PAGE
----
Anyone with a RHN Satellite Server can do the entite media history from the Kickstartable Trees in 5 minutes. I.e., I've done it many times over the years, even recently off-list to many.
What I've heard is that some here will only accept a specific, actual statement from Red Hat on its own entitlement history. So doing such, which I've also done, is moot. I.e., we continue to have a lot of interpretation.
On Fri, Jun 15, 2012 at 5:14 PM, Toshio Kuratomi <a badger gmail com> wrote:
> If you can list for us what actual channels are the equivalent of the old
> AS/AP then we have something else that we can try to use to define logically
> which channels should not be overlapped with. If you've found this
> information somewhere then giving it to us will be a valuable addition to
> the conversation. Otherwise, we'll have to continue to assume that there
> isn't an actual understanding of what that is and we'll have to continue to
> try to define it ourselves with a somewhat arbitrary division.
I am willing to do some work here to attempt to sort this out since I
think having a clear policy that EPEL users understand is worth the
bother. I have media going back to RHEL3 and can sort through what
came on it, which I think is a fair definition of what is part of
"RHEL" proper prior to the release of RHEL6.
I do want to observe that there was a media change in RHEL5 which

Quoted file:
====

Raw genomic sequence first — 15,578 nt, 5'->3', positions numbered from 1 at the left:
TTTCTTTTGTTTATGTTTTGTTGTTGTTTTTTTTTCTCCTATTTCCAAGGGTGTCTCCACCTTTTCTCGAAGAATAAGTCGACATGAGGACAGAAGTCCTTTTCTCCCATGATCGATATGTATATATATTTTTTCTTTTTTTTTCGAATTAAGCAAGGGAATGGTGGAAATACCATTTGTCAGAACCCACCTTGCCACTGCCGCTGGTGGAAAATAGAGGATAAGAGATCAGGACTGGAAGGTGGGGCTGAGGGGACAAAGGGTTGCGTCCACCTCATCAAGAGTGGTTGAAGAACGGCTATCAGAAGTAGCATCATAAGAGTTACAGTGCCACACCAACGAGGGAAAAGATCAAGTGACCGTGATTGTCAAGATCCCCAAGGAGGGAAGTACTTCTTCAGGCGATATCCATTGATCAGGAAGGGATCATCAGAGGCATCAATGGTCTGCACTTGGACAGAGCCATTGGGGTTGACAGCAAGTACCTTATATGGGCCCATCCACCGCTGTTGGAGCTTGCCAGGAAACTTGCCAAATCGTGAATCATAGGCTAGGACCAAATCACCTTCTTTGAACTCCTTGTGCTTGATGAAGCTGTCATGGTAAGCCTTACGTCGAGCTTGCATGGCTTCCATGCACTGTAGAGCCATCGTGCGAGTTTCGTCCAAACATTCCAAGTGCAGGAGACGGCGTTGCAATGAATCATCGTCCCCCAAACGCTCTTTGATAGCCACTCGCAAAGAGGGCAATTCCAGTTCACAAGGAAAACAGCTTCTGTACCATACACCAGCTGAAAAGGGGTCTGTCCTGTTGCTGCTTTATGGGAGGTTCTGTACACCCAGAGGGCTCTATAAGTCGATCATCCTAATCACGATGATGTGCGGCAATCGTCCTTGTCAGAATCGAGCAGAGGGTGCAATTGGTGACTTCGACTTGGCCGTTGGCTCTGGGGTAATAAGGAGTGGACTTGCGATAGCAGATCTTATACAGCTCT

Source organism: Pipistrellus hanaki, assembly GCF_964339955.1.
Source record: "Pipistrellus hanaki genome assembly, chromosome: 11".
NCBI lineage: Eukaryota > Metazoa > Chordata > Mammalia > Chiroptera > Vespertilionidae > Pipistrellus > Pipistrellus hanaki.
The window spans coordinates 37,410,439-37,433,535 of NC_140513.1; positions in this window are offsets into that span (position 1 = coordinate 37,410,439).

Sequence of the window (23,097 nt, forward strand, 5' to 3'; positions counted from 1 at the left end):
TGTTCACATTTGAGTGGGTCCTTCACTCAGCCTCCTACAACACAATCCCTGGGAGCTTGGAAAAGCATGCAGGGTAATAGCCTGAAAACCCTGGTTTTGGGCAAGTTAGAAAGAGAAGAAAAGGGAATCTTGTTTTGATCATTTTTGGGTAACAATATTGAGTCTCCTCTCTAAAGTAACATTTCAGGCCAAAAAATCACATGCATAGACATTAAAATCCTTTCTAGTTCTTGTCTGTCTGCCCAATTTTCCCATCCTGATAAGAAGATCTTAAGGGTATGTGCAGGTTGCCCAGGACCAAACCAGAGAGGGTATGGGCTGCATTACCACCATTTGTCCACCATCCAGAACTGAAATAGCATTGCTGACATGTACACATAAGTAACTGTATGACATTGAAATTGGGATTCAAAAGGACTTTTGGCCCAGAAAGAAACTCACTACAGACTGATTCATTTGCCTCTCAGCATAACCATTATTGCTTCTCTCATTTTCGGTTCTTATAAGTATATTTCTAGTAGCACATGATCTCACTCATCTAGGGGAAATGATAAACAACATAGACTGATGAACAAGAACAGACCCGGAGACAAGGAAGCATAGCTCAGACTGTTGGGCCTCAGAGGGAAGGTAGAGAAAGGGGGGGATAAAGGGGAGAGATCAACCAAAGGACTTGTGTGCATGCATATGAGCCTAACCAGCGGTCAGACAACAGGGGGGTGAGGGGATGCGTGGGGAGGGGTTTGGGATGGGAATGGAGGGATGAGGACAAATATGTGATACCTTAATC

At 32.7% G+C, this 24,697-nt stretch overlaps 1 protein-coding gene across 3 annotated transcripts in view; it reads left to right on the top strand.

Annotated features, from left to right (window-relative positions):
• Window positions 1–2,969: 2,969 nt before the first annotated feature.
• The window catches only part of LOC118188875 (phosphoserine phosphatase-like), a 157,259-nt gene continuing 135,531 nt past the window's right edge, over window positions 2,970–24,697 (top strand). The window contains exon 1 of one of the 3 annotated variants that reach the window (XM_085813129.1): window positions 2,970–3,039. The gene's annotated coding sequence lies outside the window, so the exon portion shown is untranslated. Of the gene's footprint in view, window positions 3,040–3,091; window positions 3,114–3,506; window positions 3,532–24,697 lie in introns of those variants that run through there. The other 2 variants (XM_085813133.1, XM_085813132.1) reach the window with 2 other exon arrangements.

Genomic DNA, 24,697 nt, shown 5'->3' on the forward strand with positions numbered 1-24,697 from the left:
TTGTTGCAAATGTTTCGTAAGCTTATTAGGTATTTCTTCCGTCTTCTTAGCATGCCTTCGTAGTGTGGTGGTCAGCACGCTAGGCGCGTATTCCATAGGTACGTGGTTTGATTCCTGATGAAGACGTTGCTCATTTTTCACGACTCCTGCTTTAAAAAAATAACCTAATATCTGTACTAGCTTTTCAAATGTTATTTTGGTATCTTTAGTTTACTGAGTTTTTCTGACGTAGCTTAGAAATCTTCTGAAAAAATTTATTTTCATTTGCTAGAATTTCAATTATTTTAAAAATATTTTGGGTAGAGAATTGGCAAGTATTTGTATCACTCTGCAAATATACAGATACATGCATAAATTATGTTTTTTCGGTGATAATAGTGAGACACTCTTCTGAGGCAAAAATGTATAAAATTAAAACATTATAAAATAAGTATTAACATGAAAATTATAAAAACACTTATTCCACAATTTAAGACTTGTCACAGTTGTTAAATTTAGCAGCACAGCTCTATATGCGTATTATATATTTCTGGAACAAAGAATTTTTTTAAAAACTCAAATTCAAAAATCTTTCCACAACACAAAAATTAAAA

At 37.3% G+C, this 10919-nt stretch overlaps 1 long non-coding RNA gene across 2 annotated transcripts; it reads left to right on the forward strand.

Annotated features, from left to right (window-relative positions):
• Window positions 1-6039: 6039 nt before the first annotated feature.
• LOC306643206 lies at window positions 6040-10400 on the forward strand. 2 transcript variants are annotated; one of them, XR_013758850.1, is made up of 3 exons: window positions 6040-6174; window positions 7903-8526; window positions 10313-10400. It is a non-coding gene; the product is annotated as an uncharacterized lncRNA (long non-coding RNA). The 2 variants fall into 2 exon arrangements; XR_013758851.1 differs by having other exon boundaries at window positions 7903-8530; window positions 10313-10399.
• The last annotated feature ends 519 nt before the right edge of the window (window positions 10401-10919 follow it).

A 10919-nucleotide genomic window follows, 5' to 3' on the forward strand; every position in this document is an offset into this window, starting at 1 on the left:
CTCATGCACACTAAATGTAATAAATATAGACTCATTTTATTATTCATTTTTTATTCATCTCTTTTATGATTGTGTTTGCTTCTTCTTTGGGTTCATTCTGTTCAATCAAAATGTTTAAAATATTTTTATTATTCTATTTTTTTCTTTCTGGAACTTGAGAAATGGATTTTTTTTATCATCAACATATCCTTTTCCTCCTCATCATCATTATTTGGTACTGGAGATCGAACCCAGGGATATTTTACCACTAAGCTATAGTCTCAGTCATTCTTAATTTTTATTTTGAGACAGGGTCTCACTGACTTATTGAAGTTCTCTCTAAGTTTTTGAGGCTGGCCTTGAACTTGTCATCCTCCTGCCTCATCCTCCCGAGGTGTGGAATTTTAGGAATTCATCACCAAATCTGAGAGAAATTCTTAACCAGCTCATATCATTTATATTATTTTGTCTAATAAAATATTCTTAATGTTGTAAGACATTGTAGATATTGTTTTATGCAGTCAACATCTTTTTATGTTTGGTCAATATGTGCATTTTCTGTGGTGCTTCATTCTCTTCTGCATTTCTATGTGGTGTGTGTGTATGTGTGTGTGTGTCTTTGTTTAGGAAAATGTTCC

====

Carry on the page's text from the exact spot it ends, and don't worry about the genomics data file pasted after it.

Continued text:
added some things to the media which required entitlements that go
beyond a RHEL server subscription so there is a transition point of
sorts at RHEL5. At a glance I'm guessing this added several items
which include clustering and GFS, load balancing, and some
Another observation that is important is that "comes on the
installation media" doesn't cut it any more with the release of RHEL6
since half of RHEL6 isn't distributed on media due to its size growing
so dramatically but simply adding the optional channel to what RHEL6
media contains seems to me to include what previously would have been
distributed via the media with the possible exception of some or all
of the Add-On channels which also may have been included on RHEL5
So one question I have is whether it is worth the effort to go back
beyond RHEL5 when looking at this now? Since Red Hat changes this up
every release I doubt EPEL should be bound forever by whatever Red Hat
did in 2004. Where do we want to draw the baseline now?
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